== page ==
57. The apparatus of claim 51, wherein each traffic channel to be tested is associated with a respective average frame activity.
58. The apparatus of claim 51, wherein each traffic channel to be tested is associated with a respective average burst length.
59. The apparatus of claim 51, further comprising:
means for maintaining a two-state Markov chain to represent a transmission state for each of the plurality of channels, wherein the two-state Markov chain for each channel includes an ON state signifying transmission of test data on the channel and an OFF state signifying no transmission of test data on the channel.
60. The apparatus of claim 59, further comprising:
means for maintaining one or more pseudo-random number generators to determine transitions between the ON and OFF states of Markov chains for the plurality of channels.
Description
CROSS REFERENCE TO RELATED APPLICATIONS

This application is a Continuation and claims the benefit of provisional U.S. application Ser. No. 60/175,463, entitled “IS-2000 TEST DATA SERVICE OPTION,” filed Jan. 10, 2000, which is U.S. application Ser. No. 09/757,773, entitled “METHOD AND APPARATUS FOR TESTING WIRELESS COMMUNICATION CHANNELS,” filed Jan. 9, 2001 now U.S. Pat. No. 6,542,538, now allowed, which is incorporated herein by reference in its entirety for all purposes.

BACKGROUND OF THE INVENTION

I. Field of the Invention

The present invention relates to data communication. More particularly, the present invention relates to novel and improved method and apparatus for testing wireless communication channels.

II. Description of the Related Art

Wireless communication systems such as code division multiple access (CDMA) systems, time division multiple access (TDMA) systems, and others are widely used to provide various types of communication such as voice, data, and so on. For these wireless systems, it is highly desirable to utilize the available resources (i.e., bandwidth and transmit power) as efficiently as possible. This typically entails transmitting as much data to as many users within as short a time period as supported by the conditions of the communication links.

To achieve the above goal, the communication links between a transmitting source (e.g., a base station) and the receiving devices (e.g., “connected” remote terminals) within the system may be characterized. Based on the characterized link conditions for the remote terminals, the system may be better able to select a particular set of remote terminals to serve, allocate a portion of the available resources (e.g., transmit power) to each selected remote terminal, and transmit to each remote terminal at a data rate supported by the allocated transmit power and characterized link conditions.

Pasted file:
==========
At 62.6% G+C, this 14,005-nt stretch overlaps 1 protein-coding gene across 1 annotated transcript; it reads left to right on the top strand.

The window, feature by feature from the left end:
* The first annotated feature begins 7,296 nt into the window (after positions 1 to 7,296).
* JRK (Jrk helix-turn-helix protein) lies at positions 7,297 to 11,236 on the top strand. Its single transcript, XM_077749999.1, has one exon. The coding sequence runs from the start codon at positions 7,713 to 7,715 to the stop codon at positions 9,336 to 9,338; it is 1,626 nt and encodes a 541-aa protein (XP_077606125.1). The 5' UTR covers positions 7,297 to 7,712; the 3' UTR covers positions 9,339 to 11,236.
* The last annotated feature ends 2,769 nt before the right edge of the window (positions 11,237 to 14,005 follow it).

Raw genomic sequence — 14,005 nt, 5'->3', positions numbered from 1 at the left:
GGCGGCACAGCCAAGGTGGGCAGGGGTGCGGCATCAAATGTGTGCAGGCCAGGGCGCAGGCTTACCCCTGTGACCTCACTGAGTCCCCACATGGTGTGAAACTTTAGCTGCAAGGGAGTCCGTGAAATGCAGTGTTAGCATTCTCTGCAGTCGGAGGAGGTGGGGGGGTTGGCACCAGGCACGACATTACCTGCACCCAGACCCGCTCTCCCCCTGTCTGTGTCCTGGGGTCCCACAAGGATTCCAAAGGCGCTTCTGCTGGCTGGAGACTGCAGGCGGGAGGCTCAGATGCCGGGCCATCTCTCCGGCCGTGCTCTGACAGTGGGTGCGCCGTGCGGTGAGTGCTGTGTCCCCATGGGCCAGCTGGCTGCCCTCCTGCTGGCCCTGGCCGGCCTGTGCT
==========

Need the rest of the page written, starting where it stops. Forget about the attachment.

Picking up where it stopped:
Conventionally, a communication link is characterized by transmitting (e.g., from a base station) a known data pattern (e.g., generated by a defined pseudo-random number generator), receiving the transmitted data pattern, comparing the received data pattern with a locally generated data pattern to determine transmission errors, and reporting the results back to the transmitting source. This “loop-back” testing is typically performed continuously for a number of frames over the desired test interval. The test results are reflective of the performance of the communication link over that test interval.

Many newer generation wireless communication systems are capable of flexible operation. For example, data may be transmitted in bursts and over one or more traffic channels (or physical channels), the data rate may be allowed to vary from frame to frame, the processing of the data may also vary (e.g., from frame to frame and/or from channel to channel), and so on. The conventional loop-back test technique typically characterizes the communication link (e.g., one traffic channel) based on a defined set of test parameters, and may not provide an accurate assessment of the performance of the communication link when the system operates in this flexible manner.

As can be seen, techniques that can be used to characterize a communication link under various flexible operating conditions supported by a wireless communication system are highly desirable.

SUMMARY

The present invention provides various techniques to test a wireless communication link. In one aspect, the testing of a traffic channel is performed via a test data service option (TDSO), which is a service that may be negotiated and connected using the available service configuration and negotiation procedures defined by a particular (CDMA) system and used for other services (e.g., a voice call, a data call). Values for test parameters may be proposed by an entity (e.g., a remote terminal), accepted or rejected by the other entity (e.g., a base station), and alternative values for rejected values may also be provided by the other entity. The negotiation may be performed for each traffic channel to be tested.

In another aspect, to test a traffic channel, test data is generated based on a defined data pattern or a pseudo-random number generator. Sufficient test data may be generated for a test interval (e.g., 10.24 seconds) based on values from the pseudo-random number generator, and the generated test data may be stored to a (circular) buffer. Test data may thereafter be retrieved, as necessary, from a particular section of the buffer to form one or more data blocks for each “active” frame in the test interval in which test data is to be transmitted. The particular section of the buffer from which to retrieve the test data may be identified by a particular “offset” from a current buffer pointer location, and this offset may be determined based on a number from the pseudo-random number generator. Each data block may be appropriately identified by a header to enable concurrent testing of multiple traffic channels and for testing frames having multiple data blocks per frame. In an embodiment, one pseudo-random number generator and one buffer are provided (at the transmission source and also at the receiving device) for each traffic channel, either on the forward or reverse link, to be tested.